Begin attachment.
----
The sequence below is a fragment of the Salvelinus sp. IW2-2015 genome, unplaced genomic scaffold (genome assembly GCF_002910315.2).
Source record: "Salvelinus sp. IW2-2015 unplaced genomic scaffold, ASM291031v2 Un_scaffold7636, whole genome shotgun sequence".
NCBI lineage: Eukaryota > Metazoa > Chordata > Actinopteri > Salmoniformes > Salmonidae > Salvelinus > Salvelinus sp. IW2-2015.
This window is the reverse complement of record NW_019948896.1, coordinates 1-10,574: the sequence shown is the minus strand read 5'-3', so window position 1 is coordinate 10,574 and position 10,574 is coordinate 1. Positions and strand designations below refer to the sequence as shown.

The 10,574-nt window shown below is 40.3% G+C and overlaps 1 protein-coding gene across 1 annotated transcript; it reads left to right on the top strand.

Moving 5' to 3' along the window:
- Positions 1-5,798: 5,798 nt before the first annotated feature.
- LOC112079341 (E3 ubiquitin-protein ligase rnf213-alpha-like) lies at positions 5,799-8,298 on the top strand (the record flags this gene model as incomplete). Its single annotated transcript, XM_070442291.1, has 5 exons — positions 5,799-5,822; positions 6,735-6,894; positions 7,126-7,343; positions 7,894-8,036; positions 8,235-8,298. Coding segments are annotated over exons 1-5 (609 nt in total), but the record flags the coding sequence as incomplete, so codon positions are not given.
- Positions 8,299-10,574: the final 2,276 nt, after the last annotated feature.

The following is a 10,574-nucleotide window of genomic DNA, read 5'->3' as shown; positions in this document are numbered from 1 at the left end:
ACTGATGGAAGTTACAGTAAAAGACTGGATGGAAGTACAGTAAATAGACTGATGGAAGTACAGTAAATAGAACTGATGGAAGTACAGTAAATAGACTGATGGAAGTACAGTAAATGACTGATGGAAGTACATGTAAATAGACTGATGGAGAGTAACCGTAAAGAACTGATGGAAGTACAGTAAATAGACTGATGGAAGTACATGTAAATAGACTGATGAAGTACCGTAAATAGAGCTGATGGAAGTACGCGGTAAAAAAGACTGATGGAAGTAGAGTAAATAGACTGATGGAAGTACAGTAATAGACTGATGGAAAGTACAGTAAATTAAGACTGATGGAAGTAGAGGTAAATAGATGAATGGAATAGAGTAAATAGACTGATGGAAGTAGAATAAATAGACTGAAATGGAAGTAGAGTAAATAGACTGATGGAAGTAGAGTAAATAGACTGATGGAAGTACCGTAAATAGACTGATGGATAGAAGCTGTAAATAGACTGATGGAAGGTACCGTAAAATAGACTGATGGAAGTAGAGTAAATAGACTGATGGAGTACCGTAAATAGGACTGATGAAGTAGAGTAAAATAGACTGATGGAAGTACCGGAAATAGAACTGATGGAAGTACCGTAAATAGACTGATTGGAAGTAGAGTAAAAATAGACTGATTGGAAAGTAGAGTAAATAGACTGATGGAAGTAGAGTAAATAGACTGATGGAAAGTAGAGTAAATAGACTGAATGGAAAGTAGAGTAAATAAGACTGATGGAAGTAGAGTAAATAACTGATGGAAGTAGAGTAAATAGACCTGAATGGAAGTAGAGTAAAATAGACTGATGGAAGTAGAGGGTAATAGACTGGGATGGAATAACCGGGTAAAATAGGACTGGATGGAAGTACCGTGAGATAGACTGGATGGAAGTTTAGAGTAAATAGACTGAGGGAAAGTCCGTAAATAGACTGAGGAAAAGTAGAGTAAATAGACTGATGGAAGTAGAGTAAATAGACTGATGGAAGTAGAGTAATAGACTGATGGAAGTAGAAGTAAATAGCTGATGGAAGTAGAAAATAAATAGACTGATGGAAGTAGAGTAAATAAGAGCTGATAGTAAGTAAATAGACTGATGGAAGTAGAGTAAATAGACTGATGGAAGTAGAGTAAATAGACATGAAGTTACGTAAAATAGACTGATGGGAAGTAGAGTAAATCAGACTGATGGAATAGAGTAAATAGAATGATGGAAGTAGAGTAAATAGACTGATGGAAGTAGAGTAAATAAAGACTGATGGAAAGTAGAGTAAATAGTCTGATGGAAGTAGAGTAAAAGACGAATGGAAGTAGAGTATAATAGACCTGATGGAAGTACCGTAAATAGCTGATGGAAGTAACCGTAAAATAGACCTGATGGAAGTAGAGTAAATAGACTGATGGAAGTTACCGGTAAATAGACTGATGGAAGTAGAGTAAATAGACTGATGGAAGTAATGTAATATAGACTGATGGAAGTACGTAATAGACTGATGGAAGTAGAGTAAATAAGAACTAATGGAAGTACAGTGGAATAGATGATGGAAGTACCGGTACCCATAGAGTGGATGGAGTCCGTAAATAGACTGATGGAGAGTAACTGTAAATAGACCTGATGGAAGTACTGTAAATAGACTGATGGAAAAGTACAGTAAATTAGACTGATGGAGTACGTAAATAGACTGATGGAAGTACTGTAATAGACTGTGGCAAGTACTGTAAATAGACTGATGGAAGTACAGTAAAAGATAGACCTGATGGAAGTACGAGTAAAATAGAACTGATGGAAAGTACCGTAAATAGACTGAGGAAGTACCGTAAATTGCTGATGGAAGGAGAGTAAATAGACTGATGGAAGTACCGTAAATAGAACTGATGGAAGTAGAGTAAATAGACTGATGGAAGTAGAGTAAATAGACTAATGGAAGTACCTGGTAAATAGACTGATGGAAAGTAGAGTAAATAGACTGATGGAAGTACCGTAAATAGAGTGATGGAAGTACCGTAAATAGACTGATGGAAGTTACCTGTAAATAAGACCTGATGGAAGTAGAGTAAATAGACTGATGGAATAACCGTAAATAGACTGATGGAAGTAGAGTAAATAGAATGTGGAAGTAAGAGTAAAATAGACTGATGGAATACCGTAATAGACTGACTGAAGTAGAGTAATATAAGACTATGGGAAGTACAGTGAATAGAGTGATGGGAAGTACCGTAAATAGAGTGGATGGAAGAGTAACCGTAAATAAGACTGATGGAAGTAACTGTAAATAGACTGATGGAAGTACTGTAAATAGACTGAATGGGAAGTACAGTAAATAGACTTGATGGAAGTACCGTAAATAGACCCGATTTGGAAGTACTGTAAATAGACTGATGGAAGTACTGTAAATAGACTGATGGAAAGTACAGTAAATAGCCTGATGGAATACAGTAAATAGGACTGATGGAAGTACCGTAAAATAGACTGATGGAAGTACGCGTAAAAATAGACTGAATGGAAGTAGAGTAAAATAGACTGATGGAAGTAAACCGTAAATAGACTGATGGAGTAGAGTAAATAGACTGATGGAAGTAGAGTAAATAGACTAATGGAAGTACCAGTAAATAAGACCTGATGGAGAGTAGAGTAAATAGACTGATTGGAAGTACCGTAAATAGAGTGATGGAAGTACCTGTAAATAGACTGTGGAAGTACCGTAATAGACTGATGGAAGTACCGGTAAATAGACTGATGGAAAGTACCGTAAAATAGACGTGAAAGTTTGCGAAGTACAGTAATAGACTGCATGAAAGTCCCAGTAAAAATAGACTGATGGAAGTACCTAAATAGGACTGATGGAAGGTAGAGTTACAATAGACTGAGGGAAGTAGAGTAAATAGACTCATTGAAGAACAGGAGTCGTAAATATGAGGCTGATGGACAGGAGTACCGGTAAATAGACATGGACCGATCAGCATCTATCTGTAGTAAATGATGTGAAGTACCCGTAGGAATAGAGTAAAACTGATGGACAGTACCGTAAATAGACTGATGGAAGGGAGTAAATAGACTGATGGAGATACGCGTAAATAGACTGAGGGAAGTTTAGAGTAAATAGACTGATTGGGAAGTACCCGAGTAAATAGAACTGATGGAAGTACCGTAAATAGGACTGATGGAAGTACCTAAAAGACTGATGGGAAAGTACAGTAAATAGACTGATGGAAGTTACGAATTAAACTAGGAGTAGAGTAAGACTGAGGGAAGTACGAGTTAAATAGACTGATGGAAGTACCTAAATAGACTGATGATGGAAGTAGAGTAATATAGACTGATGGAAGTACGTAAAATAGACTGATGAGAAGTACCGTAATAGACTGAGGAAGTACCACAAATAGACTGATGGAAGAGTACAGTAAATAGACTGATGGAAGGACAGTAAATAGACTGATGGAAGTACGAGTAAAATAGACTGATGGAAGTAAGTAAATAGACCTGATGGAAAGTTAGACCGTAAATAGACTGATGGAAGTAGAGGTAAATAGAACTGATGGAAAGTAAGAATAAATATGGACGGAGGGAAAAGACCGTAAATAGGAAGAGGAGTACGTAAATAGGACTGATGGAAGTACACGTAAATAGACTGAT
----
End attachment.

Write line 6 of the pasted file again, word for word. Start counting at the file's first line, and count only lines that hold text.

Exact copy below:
Moving 5' to 3' along the window: